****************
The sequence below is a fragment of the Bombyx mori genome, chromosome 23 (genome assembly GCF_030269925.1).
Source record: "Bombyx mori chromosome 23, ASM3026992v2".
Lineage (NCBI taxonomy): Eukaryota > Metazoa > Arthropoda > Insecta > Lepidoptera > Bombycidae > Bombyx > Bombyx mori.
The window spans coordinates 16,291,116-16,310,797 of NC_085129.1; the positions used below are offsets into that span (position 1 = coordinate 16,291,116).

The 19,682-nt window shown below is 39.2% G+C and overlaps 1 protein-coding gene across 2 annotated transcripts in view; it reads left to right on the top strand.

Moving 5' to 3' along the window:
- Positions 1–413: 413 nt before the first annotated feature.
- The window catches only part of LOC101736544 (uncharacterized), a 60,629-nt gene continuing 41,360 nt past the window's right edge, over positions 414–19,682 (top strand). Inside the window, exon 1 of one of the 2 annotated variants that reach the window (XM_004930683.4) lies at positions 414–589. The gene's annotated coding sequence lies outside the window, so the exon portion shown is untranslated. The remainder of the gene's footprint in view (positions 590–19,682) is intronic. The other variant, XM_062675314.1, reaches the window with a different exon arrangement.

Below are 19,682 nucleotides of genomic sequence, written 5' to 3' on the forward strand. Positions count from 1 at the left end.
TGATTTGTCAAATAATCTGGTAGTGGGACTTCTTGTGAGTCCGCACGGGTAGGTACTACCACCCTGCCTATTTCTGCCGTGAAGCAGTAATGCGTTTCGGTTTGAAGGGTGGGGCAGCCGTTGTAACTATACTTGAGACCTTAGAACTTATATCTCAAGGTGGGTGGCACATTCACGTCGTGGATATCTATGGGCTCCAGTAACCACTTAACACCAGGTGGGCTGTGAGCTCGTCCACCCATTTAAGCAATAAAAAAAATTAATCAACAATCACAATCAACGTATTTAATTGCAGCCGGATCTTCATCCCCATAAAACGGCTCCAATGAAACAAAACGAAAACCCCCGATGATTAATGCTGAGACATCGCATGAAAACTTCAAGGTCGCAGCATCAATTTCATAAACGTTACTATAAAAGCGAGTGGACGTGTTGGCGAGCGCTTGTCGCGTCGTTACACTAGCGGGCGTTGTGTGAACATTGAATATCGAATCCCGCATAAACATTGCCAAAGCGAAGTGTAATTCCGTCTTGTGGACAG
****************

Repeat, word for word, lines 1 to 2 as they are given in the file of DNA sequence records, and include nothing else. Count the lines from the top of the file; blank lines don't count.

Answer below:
The sequence below is a fragment of the Bombyx mori genome, chromosome 23 (genome assembly GCF_030269925.1).
Source record: "Bombyx mori chromosome 23, ASM3026992v2".